Educational Resource Center

OK, So I Wrote a Draft. What’s Next?

October 13, 2014

Many times, getting a first draft on the page is the hardest part. But it’s also only the first step of writing a successful essay. The key to a great final product is revision: the process of rethinking and reworking the paper, including the thesis, organization, evidence, and prose style. Here are some tips about how to start revising.

1.)   Leave enough time. Turning in a hastily revised paper (or worse, a rough draft) is never a good idea. Budget ample time for revision.  Try to schedule it so that you can set your first draft aside for a day or two: that way, you start the revision process by looking at your essay with fresh eyes.

2.)   Check the assignment. Students sometimes lose points because they don’t write the kind of paper the professor is looking for, or they don’t follow the directions. Read the paper prompt carefully, and ask for clarification if you are unsure.

3.)   Start with the big picture. Distinguish between “global” and “local” issues: global issues relate to the whole paper (thesis, organization, evidence and analysis), while local issues are smaller scale (mechanics, style, citation). Start by addressing global issues.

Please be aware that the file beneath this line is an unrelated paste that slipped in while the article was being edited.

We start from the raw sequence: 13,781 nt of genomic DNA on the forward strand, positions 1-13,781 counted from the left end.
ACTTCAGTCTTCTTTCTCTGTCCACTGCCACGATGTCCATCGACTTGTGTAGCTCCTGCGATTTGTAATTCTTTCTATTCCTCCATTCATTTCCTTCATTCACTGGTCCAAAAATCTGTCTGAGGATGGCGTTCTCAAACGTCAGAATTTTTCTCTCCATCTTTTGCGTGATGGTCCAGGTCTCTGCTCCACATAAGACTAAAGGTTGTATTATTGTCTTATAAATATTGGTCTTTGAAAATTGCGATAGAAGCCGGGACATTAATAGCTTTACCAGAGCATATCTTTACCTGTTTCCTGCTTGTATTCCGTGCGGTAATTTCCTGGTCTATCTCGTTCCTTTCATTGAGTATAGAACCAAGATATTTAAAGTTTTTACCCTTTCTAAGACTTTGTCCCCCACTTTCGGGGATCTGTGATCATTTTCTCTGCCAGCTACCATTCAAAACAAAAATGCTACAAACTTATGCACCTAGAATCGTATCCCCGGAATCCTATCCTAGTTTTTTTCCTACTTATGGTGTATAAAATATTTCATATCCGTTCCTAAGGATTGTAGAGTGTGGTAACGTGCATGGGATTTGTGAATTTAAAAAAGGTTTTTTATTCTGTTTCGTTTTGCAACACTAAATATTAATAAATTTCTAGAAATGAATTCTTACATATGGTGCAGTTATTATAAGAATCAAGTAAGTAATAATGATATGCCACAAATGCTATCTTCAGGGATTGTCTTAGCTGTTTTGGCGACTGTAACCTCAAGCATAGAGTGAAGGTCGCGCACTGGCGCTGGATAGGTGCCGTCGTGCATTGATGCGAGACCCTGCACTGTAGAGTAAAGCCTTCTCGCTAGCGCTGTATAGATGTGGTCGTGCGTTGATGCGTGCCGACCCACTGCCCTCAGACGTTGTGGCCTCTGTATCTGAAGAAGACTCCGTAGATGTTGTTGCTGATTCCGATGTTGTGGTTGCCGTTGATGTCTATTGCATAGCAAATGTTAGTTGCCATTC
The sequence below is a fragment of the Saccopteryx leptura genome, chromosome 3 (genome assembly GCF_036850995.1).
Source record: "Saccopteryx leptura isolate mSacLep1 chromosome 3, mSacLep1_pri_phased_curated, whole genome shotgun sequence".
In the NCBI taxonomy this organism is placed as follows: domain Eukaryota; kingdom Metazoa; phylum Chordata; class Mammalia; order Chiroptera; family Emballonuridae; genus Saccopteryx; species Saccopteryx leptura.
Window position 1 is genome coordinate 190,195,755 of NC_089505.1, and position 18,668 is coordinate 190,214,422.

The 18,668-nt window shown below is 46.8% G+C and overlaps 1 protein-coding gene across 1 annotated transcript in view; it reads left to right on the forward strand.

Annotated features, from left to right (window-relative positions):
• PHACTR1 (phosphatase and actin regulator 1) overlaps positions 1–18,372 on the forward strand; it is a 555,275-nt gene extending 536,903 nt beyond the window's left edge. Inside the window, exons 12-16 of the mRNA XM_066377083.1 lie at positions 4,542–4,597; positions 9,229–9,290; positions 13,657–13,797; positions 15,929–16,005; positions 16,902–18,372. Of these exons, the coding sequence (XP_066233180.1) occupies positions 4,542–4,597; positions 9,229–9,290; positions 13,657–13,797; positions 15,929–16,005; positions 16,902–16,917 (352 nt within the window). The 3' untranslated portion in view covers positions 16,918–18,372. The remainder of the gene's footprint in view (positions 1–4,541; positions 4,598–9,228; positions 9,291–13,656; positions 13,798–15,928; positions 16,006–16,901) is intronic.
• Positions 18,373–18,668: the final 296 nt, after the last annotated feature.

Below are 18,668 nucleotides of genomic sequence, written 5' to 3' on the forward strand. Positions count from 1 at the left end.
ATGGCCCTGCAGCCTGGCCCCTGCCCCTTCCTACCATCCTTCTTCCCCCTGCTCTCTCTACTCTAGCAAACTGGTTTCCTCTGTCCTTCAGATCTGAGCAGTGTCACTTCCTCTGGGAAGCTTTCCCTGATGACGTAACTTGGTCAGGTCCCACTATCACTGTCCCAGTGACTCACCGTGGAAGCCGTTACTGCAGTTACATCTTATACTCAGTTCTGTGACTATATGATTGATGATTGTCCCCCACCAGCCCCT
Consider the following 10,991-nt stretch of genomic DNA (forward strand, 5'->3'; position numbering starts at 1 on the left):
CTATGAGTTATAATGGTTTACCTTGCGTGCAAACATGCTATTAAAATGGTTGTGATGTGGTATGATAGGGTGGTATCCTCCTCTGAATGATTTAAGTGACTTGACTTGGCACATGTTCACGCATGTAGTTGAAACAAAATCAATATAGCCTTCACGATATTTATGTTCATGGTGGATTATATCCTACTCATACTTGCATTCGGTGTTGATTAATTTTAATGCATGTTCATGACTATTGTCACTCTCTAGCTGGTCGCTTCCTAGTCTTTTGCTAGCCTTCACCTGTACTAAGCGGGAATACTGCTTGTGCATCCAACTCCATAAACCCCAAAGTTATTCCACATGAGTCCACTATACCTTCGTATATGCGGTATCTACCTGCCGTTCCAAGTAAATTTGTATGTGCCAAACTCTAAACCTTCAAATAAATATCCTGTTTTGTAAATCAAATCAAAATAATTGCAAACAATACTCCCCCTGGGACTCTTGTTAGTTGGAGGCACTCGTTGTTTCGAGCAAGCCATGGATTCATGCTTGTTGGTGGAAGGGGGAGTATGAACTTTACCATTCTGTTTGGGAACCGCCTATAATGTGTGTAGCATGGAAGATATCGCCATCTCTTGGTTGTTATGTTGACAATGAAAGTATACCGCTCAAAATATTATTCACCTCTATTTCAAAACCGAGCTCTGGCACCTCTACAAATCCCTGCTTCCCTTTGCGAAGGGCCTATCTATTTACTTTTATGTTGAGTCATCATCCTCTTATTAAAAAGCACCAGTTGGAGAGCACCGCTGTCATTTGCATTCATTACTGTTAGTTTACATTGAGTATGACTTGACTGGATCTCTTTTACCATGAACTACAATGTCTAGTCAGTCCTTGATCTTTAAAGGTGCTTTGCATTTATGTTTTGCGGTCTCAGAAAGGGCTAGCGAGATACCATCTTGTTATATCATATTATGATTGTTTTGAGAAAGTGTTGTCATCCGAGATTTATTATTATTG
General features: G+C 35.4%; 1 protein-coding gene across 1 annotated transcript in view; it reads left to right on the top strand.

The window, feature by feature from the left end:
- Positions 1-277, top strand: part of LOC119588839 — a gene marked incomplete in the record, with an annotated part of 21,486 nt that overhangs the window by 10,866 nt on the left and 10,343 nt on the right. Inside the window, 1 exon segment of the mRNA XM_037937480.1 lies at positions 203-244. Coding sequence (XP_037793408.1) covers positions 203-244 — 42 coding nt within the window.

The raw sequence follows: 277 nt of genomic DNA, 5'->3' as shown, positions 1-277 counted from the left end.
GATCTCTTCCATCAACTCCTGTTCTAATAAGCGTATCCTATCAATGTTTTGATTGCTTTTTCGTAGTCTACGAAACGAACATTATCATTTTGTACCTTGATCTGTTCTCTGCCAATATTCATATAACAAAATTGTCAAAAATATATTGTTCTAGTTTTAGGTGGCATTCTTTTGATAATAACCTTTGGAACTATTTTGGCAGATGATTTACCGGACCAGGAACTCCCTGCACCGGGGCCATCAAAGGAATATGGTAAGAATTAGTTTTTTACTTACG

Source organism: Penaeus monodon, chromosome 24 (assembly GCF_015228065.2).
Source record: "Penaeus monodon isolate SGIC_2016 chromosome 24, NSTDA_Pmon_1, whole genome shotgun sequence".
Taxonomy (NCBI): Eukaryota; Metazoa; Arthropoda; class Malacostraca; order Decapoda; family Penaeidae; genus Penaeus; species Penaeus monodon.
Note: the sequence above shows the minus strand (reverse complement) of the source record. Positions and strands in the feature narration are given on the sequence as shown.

4.)   Focus on the thesis. Most college essays require an argumentative thesis. For that kind of assignment, it is vital that your thesis is legitimately arguable—which means that someone who is familiar with your paper topic would potentially disagree with your perspective. For instance, if you are writing on college sports, arguing that “Hockey is a big part of the culture at Boston University” is weak—not many people would really dispute your point. However, asserting that “College athletes should be paid” would certainly cause some debate!

5.)   Get feedback. If you want to discuss how to revise your essay, or need help identifying which aspects need the most work, meeting with a Writing Fellow can help. That’s what the ERC’s Writing Assistance is for! Go to to schedule an appointment.

To read more about revision, consult:

Claire Kervin is a Senior Writing Fellow at the ERC.

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